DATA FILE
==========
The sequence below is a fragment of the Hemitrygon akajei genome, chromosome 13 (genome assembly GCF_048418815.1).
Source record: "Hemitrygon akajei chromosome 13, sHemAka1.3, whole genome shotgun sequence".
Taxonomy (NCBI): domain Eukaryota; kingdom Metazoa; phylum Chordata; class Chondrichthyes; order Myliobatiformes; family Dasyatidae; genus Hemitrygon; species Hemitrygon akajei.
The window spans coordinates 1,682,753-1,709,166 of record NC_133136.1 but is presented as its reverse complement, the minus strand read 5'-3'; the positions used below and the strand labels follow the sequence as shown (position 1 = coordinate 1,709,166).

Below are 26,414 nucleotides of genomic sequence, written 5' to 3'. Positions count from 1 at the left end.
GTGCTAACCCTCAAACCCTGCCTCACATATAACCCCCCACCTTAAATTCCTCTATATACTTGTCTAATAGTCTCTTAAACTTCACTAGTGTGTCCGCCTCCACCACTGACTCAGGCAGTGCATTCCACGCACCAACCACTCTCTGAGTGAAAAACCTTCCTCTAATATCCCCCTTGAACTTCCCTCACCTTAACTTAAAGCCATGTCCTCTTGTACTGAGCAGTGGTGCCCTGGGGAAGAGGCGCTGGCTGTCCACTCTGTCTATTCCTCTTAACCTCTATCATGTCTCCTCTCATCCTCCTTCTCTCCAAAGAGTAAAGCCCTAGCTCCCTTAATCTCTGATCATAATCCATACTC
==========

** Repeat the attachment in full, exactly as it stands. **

The sequence below is a fragment of the Hemitrygon akajei genome, chromosome 13 (genome assembly GCF_048418815.1).
Source record: "Hemitrygon akajei chromosome 13, sHemAka1.3, whole genome shotgun sequence".
Taxonomy (NCBI): domain Eukaryota; kingdom Metazoa; phylum Chordata; class Chondrichthyes; order Myliobatiformes; family Dasyatidae; genus Hemitrygon; species Hemitrygon akajei.
The window spans coordinates 1,682,753-1,709,166 of record NC_133136.1 but is presented as its reverse complement, the minus strand read 5'-3'; the positions used below and the strand labels follow the sequence as shown (position 1 = coordinate 1,709,166).

Below are 26,414 nucleotides of genomic sequence, written 5' to 3'. Positions count from 1 at the left end.
GTGCTAACCCTCAAACCCTGCCTCACATATAACCCCCCACCTTAAATTCCTCTATATACTTGTCTAATAGTCTCTTAAACTTCACTAGTGTGTCCGCCTCCACCACTGACTCAGGCAGTGCATTCCACGCACCAACCACTCTCTGAGTGAAAAACCTTCCTCTAATATCCCCCTTGAACTTCCCTCACCTTAACTTAAAGCCATGTCCTCTTGTACTGAGCAGTGGTGCCCTGGGGAAGAGGCGCTGGCTGTCCACTCTGTCTATTCCTCTTAACCTCTATCATGTCTCCTCTCATCCTCCTTCTCTCCAAAGAGTAAAGCCCTAGCTCCCTTAATCTCTGATCATAATCCATACTC